UTAH: Following the cancellation of last year’s in-person festival, the Sundance Film Festival has resumed normal operations for the first time since the pandemic began in 2020.
Although the majority of the films are available to watch online in the days following their premieres, the usual mix of film fans, industry professionals, and press descended on Park City in US’s Utah on January 19.
“Long time no see,” one delighted festival-goer told Variety, a US-based entertainment media house.
According to Variety, there appeared to be a desire for things to return to ‘normal’, for Sundance to resume where it had left off more than two years and two virtual iterations before.
However, as per Variety, Covid was still the talk of the town, as attendees talked about the recent increase in cases of the new Covid-19 subvariant, XBB.1.5.
Variety reports that in public areas, such as the festival headquarters at the Sheraton Park City, there appeared to be a 50-50 split of masked and unmasked attendees and volunteers.
“Are we wearing masks? I guess I’ll put mine on so I don’t look like an asshole,” quipped one confused attendee to a friend while waiting in line for a pass, as per Variety.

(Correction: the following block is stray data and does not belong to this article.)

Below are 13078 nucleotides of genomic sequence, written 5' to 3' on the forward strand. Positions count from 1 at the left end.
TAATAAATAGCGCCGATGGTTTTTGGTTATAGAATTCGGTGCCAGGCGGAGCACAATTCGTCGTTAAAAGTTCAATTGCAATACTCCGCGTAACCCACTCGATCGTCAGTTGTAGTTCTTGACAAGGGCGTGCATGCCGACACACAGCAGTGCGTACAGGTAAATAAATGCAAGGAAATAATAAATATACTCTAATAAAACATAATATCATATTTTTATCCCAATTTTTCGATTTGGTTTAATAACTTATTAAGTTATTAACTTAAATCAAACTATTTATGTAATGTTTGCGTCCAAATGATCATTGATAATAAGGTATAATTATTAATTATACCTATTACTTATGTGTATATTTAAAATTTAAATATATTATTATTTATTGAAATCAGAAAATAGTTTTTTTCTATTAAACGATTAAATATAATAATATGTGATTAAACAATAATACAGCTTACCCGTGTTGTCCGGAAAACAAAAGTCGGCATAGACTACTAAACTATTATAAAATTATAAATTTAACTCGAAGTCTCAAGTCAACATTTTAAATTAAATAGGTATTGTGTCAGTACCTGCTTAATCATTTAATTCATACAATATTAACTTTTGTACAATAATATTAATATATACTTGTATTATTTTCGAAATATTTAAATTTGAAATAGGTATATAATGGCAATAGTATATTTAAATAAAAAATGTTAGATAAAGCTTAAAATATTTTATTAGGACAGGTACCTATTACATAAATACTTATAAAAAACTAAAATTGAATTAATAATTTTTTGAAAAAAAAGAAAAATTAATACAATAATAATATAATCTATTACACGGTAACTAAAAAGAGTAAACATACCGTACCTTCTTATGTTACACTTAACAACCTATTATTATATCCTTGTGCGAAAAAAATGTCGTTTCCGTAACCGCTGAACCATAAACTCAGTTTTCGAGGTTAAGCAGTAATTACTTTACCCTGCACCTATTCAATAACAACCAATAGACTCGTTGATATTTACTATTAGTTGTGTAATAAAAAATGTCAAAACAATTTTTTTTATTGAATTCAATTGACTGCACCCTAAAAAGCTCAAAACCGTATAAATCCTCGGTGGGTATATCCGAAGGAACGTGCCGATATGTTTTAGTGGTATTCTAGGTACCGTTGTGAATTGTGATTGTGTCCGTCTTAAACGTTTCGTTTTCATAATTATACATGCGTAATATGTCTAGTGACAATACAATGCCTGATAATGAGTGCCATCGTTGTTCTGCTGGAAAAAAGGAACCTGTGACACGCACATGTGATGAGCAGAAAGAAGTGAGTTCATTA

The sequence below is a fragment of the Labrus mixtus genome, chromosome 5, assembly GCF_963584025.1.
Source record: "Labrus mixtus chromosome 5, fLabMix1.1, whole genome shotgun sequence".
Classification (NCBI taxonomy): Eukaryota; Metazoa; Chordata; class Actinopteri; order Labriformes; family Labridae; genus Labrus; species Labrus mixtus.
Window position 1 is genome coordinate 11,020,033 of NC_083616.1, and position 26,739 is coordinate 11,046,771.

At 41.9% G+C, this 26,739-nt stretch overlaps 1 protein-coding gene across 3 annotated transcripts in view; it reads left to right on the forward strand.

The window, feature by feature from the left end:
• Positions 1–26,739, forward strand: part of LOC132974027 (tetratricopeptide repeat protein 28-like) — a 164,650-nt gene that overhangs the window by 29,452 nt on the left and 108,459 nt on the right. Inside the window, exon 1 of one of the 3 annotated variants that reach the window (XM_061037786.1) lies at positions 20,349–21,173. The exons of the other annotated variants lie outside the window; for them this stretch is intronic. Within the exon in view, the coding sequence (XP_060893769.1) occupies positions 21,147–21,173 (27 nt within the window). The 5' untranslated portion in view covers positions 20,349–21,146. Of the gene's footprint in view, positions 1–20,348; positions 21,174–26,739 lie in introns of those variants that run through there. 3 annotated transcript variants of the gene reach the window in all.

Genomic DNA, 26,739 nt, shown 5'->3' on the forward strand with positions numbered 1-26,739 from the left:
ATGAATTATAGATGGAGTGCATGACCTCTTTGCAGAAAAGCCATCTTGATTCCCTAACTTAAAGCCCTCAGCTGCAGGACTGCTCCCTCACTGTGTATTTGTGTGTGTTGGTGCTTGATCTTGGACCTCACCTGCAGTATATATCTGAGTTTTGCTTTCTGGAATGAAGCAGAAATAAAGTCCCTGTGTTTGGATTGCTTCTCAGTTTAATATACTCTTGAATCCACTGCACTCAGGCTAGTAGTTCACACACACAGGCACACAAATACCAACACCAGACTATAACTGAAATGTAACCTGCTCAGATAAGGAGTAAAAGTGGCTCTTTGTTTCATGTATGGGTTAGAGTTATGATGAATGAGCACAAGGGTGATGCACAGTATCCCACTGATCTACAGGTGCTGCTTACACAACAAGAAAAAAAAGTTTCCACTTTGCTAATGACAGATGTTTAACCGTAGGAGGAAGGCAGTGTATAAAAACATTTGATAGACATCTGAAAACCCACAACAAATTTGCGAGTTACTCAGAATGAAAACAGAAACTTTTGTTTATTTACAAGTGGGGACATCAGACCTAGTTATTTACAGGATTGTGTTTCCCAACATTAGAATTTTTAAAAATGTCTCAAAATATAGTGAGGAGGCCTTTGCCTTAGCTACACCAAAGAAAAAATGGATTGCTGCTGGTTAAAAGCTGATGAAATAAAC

Meanwhile, some festival goers displayed truly one-of-a-kind COVID protection solutions, including three who were spotted wearing headgear resembling a mini-hazmat suit, creating uniquely dystopian moments.
‘The Pod Generation,’ a sci-fi drama starring Emilia Clarke and Chiwetel Ejiofor; the Daisy Ridley starrer ‘Sometimes I Think About Dying’; the Indigo Girls documentary ‘It’s Only Life After All’; the Eugenio Derbez vehicle ‘Radical’; and a pair of Midnight horror films, ‘Run Rabbit Run’ and ‘birth/rebirth,’ were among the biggest opening night titles.
On Thursday, Sundance announced that Doug Liman, the director of action epics such as ‘Mr and Mrs Smith,’ had made his first documentary, ‘Justice.’ The film will look into the sexual assault allegations that nearly derailed Brett Kavanaugh’s Supreme Court confirmation hearings.
According to Variety, the Sundance that has returned is not the same as the one that took place in 2020, just months before much of the world went into lockdown and the film industry came to a halt.
Some studio executives have decided against making the trip up the mountain, preferring to screen things from the comfort of their own homes. That has irritated sales agents, who believe that without the excitement of a packed premiere, their chances of sparking bidding wars are diminished.
A few celebrities have opted not to attend, fearful of contracting COVID and disrupting their filming schedules. (ANI)